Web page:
I was reading the Economist yesterday evening on the train and came accross their book review for The Real Toy Story: Inside the Ruthless Battle for America's Youngest Consumers by Eric Clark.
According to the book:
"Several decades ago, Barbie's creator, Ruth Handler, saw a Swiss doll called Lilli, voluptuous and wearing heels. She was just what Ms Handler wanted for a blockbuster new doll. Ignoring traditional marketeers—shocked by Barbie's breasts—she began an uphill battle in California to manufacture this sexy creature, so unlike cuddly baby dolls. What she did not know was that Lilli was based on a prostitute in “a German adult cartoon aimed at men.”"
How ironic or maybe just plain sad, that the busty, blue-eyed, plastic icon of so many childhood girl's dreams is modeled on a whore?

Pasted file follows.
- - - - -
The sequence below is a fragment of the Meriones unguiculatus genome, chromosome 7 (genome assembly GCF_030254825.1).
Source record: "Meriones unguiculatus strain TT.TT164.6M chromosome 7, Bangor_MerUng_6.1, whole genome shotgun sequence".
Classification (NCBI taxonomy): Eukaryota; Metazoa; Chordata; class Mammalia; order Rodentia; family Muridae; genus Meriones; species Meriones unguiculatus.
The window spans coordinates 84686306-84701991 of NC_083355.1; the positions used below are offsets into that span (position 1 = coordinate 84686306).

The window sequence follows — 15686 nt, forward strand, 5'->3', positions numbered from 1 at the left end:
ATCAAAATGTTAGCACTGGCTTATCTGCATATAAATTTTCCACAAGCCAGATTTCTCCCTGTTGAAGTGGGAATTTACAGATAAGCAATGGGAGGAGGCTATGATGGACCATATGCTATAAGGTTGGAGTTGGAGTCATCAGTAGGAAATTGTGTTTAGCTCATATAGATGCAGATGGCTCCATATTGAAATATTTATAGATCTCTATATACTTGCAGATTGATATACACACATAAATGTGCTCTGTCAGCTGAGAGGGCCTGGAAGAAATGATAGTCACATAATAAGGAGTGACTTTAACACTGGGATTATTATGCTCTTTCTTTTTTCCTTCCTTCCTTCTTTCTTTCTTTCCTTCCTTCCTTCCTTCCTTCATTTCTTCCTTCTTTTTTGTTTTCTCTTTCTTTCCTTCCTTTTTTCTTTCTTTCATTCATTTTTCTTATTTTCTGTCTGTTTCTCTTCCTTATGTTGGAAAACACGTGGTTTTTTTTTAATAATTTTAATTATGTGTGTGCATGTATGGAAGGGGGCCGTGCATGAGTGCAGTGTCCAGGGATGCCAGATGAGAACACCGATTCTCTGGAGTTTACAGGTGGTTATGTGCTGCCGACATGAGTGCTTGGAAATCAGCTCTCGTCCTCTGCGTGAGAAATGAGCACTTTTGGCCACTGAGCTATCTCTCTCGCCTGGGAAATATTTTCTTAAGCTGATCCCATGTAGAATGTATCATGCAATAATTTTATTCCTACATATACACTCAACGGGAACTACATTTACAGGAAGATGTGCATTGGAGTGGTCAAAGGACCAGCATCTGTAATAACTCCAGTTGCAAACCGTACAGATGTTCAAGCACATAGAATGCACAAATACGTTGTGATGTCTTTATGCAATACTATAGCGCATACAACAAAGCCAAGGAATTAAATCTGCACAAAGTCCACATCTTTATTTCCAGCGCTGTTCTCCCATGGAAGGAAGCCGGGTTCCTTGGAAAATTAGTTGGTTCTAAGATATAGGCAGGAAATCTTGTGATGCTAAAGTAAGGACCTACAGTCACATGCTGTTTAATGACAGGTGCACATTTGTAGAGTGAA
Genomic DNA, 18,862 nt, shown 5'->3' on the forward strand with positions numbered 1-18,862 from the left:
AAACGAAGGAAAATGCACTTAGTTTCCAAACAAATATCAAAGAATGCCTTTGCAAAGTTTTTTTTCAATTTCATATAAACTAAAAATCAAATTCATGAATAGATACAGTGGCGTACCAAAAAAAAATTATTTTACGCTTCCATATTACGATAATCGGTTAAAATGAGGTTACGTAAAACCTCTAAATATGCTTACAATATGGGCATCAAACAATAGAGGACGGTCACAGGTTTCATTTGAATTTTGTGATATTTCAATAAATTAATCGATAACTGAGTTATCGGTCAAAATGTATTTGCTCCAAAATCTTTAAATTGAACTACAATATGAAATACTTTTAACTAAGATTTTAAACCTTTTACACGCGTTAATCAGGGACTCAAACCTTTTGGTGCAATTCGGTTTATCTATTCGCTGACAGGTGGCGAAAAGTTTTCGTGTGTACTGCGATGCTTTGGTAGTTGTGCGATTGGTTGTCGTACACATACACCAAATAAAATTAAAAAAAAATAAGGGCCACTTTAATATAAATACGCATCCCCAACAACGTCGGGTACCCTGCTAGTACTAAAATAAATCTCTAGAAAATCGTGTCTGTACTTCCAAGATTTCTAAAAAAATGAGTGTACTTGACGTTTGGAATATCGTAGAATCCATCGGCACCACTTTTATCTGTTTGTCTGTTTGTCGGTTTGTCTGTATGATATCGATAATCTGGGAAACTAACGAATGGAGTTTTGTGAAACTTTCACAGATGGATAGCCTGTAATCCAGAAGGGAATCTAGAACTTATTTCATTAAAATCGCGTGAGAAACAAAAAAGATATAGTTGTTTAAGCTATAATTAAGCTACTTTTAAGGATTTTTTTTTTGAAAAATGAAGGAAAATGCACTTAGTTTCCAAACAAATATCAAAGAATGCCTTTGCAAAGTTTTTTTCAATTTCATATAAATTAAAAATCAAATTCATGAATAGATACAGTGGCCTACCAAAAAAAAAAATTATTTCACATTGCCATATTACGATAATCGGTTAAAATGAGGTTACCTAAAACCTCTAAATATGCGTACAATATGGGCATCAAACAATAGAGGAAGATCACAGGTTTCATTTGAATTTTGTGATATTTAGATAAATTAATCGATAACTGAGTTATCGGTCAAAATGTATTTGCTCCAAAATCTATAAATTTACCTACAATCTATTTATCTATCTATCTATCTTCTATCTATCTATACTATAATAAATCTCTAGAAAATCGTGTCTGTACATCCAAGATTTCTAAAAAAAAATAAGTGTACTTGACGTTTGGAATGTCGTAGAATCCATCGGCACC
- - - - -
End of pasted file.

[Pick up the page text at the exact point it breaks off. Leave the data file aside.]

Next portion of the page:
What does that say about us, about how society views women, and the message we send our kids through our acceptance of these norms?
I remember that when I read The Bluest Eye by Toni Morrison, I really understood Pecola Breedlove's desire to be just like her blue-eyed doll because I also dreamed of growing up to look just like my sexy, blue-eyed Barbie - perfect.
But part of me, even as a child, was repulsed by my Barbie's phoney perfection, and I desired a raven-haired doll, one that captured my mother's beauty, a breathtaking, Latina infused version of Elizabeth Taylor and Lynda Carter. When I finally got a black-haired Barbie I found that sadly she just wasn't as "pretty" as my idealized white Barbie.
And, if anyone thinks this has changed today, then they should watch this:
The video was produced by a high school student.
You can watch news coverage of it here:
Toni Morrison had it right!